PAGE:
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May 20, 1975


The opinion of the court was delivered by: LUONGO

 Defendants have moved to suppress all evidence seized pursuant to a warrant to search

"premises known as Unruh & Bustleton Avenue, or 2100 Unruh Avenue, Basement Floor and Middle Floor, with entrance facing Bustleton Avenue of a two story red brick building . . . [for] . . . records of financial indebtedness contracted in connection with and in addition to mortgages insured by the Federal Housing Administration; which are in violation of Title 18, United States Code, § 1010." *fn1"

 The affidavit submitted by F.B.I. Agent Zagreb in support of the application for the search warrant consisted of the following:

"The affiant has a statement from a purchaser of a home through City Wide Realty, the mortgage for which home was insured by the Federal Housing Administration in which statement the purchaser stated that at settlement City Wide Realty as creditor accepted a note from the purchaser as debtor for $1,800; that payments were made by mail and in person to City Wide Realty at Unruh & Bustleton Avenue, Philadelphia, Pa., and that affiant has seen a rent book containing receipts for payments made from 3/1/69 to 2/5/1970; and a letter from City Wide Realty Company, dated April 21, 1971, asking for late payments of $324.75; and a statement from home owner that she saw records of financial indebtedness in the office of City Wide Realty Company, Unruh & Bustleton Avenue, Philadelphia, on 4/28/72."

 The affidavit was sworn to on May 2, 1972, and the warrant issued and was executed on the same day. The search was conducted by a team of agents, two assigned to the basement floor and two to the middle floor under the direction and supervision of a group leader. The search lasted two hours and included all desk drawers and filing cabinets on both floors of the premises. The search uncovered evidence of "secondary" financing, which led to the filing of the 12 count indictment charging violations of § 1010 with respect to purchases of five different homes, mortgages for which were insured by the FHA.


 It would be helpful to state briefly, at the outset, the principles governing the review of probable cause for issuance of warrants. Some are set forth in Spinelli v. United States, 393 U.S. 410, 419, 21 L. Ed. 2d 637, 89 S. Ct. 584 (1969), as follows:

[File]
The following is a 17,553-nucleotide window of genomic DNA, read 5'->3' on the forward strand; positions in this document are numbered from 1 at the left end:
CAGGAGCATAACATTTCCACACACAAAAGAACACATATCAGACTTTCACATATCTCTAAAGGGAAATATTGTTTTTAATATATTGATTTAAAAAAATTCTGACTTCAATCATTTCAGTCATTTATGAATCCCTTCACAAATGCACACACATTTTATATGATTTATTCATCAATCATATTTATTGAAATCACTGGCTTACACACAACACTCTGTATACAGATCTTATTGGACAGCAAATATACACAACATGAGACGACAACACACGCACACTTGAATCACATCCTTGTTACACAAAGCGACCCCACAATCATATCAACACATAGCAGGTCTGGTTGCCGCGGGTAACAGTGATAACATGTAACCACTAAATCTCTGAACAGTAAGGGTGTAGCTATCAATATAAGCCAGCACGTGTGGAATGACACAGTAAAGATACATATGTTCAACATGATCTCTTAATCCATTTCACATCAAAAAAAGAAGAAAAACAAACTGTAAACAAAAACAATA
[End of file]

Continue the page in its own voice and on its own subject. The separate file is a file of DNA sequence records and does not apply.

". . . that only the probability, and not a prima facie showing, of criminal activity is the standard of probable cause, Beck v. Ohio, 379 U.S. 89, 96, 13 L. Ed. 2d 142, 85 S. Ct. 223 (1964); that affidavits of probable cause are tested by much less rigorous standards than those governing the admissibility of evidence at trial, McCray v. Illinois, 386 U.S. 300, 311, 18 L. Ed. 2d 62, 87 S. Ct. 1056 (1967); that in judging probable cause issuing magistrates are not to be confined by niggardly limitations or by restrictions on the use of their common sense, United States v. Ventresca, 380 U.S. 102, 108, 13 L. Ed. 2d 684, 85 S. Ct. 741 (1965); and that their determination of probable cause should be paid great deference by reviewing courts, Jones v. United States, 362 U.S. 257, 270-271, 4 L. Ed. 2d 697, 80 S. Ct. 725 (1960)."

 In addition, the affidavit must present evidence of sufficiently current events on which the magistrate can make a finding that probable cause exists at the time of the issuance of the warrant. Sgro v. United States, 287 U.S. 206, 77 L. Ed. 260, 53 S. Ct. 138 (1932); United States v. Johnson, 461 F.2d 285 ( 10th Cir. 1972); United States v. Guinn, 454 F.2d 29 (5th Cir.), cert. denied, 407 U.S. 911, 92 S. Ct. 2437, 32 L. Ed. 2d 685 (1972); United States v. Van Ert, 350 F. Supp. 1339 (E.D. Wisc. 1972). Further, if the evidence submitted includes information furnished by an informant

"the first step in the analysis is to determine whether the finding of probable cause is based on the informant's tip alone, the tip plus evidence corroborating the tip, or the tip and other incriminating evidence. If the tip alone or the tip plus corroboration of the tip are the sole grounds for the finding by the magistrate of probable cause, then Spinelli and Aguilar v. Texas, 378 U.S. 108, 84 S. Ct. 1509, 12 L. Ed. 2d 723 (1964), demand that the tip or the tip plus corroboration meet certain standards." United States v. McNally, 473 F.2d 934, 937 (3d Cir. 1973).

 As Judge Adams pointed out in McNally, Spinelli and Aguilar require that if the informant's tip is essential to the determination of probable cause, the additional allegations of the affidavit must set forth a factual basis for the informant's conclusion, and a factual basis for the affiant's reason to believe the informant.

 Proceeding with the foregoing principles in mind, I will consider the several objections raised by the defendants to the ...

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